Sometimes, being a royal can be tough. You have to spend Christmas rattling around freezing Balmoral with nothing to do but wait for an appropriate time to have a G&T or spend hours stomping across moors trying to kill small birds.
You have to attend endless church services and can't be seen to nod off during the homily and you have to pretend you enjoy Eggs Drumkilbo.
And, these days, you also have to deal with having your family's secrets being turned into hit TV series.
Thus far it's a reasonable bet that seasons one and two of The Crown have probably not made a huge impact on the Windsors: Princess Margaret is sadly at the Great Big Bar In The Sky and the Queen doesn't look the sort to spend her evenings streaming content (not when there are crozzles to finish and Prime Ministers to admonish).
However, that is all about to change.
Later this year, season three will hit our screens and will cover the late '60s to mid-70s, so expect to see a lot of Princess Anne wearing headscarves and Prince Charles bonking friend's wives behind hedgerows (he was quite the randy sort back in the day).
Season four is when things are going to start to hit seriously close to home, with the introduction of Lady Diana Spencer.
This week it was revealed that The Crown's producers are on the hunt for an actress to play the woman who would become the Princess of Wales, placing an ad that laid out their daunting requirements.
"We need a mesmerising new young star with extraordinary range," it read. "She has to play charming comedy, flirt and social exhibitionist on the world stage, desperate and lonely self-harmer at her lowest ebb and the kind of psychological intensity of Mia Farrow in Rosemary's Baby."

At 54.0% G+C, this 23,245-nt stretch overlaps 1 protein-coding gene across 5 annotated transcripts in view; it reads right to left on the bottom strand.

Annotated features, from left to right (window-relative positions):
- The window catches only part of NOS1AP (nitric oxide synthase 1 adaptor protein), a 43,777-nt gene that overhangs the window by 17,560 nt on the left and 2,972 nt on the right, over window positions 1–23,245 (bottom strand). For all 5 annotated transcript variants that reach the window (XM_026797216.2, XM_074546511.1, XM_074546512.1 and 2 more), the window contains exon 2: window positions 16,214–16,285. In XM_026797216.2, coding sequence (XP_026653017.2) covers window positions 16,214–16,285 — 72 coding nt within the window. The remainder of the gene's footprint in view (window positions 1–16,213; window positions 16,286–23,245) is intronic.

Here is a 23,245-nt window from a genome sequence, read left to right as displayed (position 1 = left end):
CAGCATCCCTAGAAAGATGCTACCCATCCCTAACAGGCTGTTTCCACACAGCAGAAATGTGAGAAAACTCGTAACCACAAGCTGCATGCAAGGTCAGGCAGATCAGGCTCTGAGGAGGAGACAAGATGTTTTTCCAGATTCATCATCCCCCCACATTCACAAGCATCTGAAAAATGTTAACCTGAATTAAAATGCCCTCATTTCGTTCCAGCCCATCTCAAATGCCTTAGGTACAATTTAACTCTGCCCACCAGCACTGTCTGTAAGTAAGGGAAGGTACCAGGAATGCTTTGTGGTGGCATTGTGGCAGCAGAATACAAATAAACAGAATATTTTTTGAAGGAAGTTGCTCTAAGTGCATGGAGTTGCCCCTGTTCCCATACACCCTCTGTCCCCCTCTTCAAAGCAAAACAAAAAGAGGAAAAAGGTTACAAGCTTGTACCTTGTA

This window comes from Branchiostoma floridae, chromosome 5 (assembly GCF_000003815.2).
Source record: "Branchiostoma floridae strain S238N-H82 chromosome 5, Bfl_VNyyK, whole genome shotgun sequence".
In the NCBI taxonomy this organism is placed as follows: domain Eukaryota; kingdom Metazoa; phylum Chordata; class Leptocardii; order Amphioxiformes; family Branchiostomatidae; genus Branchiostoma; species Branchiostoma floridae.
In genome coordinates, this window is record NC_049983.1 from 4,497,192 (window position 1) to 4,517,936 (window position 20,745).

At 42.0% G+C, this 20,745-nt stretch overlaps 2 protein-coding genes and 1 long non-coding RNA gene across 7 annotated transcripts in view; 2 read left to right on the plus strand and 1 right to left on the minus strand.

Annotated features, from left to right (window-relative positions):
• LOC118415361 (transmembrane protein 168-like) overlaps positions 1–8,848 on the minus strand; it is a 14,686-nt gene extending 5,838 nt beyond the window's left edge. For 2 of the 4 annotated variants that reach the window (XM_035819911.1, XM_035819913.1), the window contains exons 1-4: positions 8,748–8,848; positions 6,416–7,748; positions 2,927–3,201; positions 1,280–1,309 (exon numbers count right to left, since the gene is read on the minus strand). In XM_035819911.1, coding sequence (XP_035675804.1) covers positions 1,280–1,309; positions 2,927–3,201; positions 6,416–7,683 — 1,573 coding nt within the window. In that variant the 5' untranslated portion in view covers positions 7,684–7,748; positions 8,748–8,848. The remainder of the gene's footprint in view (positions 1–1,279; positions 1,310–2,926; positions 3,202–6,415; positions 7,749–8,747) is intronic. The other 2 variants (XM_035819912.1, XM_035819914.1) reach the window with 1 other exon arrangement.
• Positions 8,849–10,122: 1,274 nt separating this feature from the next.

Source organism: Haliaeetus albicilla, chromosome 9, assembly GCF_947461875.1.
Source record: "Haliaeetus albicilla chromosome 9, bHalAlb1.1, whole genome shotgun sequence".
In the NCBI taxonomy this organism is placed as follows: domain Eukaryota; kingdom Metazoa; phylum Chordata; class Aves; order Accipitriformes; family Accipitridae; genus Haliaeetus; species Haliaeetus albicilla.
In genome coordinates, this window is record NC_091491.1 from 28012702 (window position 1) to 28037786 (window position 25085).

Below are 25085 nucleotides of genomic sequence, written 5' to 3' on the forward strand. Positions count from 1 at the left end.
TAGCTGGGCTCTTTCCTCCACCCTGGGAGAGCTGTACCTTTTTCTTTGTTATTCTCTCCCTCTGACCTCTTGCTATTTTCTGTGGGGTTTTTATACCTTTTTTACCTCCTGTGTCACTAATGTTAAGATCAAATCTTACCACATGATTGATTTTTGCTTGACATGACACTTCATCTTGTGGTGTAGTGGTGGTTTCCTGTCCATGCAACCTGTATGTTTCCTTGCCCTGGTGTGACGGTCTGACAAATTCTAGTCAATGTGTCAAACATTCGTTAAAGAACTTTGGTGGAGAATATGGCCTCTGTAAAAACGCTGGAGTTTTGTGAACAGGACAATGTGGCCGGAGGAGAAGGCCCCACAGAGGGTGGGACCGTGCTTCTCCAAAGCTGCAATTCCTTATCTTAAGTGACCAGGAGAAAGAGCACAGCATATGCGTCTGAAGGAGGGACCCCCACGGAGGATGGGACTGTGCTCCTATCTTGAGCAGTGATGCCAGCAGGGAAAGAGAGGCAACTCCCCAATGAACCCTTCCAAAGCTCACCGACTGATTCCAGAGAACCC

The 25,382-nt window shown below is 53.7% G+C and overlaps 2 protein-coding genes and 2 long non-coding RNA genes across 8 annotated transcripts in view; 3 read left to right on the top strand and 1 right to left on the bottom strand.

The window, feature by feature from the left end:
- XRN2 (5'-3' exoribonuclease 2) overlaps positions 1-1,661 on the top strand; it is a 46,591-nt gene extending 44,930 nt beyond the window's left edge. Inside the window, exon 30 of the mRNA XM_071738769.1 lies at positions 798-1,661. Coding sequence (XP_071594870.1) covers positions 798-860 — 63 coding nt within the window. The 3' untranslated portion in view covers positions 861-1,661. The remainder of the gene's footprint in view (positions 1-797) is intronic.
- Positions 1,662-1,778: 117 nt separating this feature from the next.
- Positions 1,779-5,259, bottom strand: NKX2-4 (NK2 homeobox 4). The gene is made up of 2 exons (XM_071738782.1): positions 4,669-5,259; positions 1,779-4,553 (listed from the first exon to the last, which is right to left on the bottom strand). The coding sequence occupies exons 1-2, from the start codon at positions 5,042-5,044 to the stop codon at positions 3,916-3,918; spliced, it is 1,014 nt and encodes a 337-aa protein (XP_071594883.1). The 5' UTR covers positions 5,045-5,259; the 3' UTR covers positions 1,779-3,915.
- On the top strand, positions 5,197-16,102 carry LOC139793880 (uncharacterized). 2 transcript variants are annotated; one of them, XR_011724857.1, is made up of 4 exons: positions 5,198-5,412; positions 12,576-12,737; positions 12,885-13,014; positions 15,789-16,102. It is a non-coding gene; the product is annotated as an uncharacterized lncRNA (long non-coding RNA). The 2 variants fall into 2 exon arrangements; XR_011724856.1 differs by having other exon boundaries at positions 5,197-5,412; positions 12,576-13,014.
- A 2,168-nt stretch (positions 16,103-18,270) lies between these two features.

Desperate. Lonely. Self-harmer.
While it might be an accurate description of the doomed royal, this is bad news for Princes William and Harry.
The show's runners have pulled no punches in depicting the peccadillos, heartaches and absurdities of the Windsor clan thus far and the way they will portray the late Princess sounds terrifyingly accurate which will make it all the more painful for her sons.
Sure, it is a safe bet that Wills and Hazza won't be logging on to watch their parents' early relationship play out on the small screen, the series will cover incredibly fraught emotional territory and this, in turn, will firmly plonk Diana and Charles' messy, sad relationship back into the spotlight.
In the first years of Charles and Diana's marriage, she developed a serious eating disorder and was in significant emotional and psychological distress. He, meanwhile, struggled to understand his very young wife and failed to provide the care — and love — she so badly needed at the time.
Not only will their mother's suffering be re-litigated by the media, so too will their father's many failings.
For William and Harry, having such agonising family history put centre stage again will make it incredibly hard to avoid and will be absolutely heartbreaking.
The next seasons of The Crown will most likely be compelling and gripping viewing. But for Wills and Harry, the truth is about to really hurt.